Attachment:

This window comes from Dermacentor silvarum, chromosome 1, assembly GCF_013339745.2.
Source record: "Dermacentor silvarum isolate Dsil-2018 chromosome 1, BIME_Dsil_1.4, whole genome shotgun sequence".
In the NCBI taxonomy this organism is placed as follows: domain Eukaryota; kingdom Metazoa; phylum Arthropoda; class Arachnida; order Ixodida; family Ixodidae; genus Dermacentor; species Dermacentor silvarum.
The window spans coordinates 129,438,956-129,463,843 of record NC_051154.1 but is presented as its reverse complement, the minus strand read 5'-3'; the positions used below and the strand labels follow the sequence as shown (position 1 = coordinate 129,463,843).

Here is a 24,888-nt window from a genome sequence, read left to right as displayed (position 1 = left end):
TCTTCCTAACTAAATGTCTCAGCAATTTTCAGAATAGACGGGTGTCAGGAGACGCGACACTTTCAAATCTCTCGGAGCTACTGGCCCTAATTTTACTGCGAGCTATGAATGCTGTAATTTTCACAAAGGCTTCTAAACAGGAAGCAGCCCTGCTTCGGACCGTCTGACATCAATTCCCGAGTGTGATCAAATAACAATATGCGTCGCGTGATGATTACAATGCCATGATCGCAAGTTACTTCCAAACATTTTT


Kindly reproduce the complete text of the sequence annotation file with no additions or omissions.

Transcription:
This window comes from Dermacentor silvarum, chromosome 1, assembly GCF_013339745.2.
Source record: "Dermacentor silvarum isolate Dsil-2018 chromosome 1, BIME_Dsil_1.4, whole genome shotgun sequence".
In the NCBI taxonomy this organism is placed as follows: domain Eukaryota; kingdom Metazoa; phylum Arthropoda; class Arachnida; order Ixodida; family Ixodidae; genus Dermacentor; species Dermacentor silvarum.
The window spans coordinates 129,438,956-129,463,843 of record NC_051154.1 but is presented as its reverse complement, the minus strand read 5'-3'; the positions used below and the strand labels follow the sequence as shown (position 1 = coordinate 129,463,843).

Here is a 24,888-nt window from a genome sequence, read left to right as displayed (position 1 = left end):
TCTTCCTAACTAAATGTCTCAGCAATTTTCAGAATAGACGGGTGTCAGGAGACGCGACACTTTCAAATCTCTCGGAGCTACTGGCCCTAATTTTACTGCGAGCTATGAATGCTGTAATTTTCACAAAGGCTTCTAAACAGGAAGCAGCCCTGCTTCGGACCGTCTGACATCAATTCCCGAGTGTGATCAAATAACAATATGCGTCGCGTGATGATTACAATGCCATGATCGCAAGTTACTTCCAAACATTTTT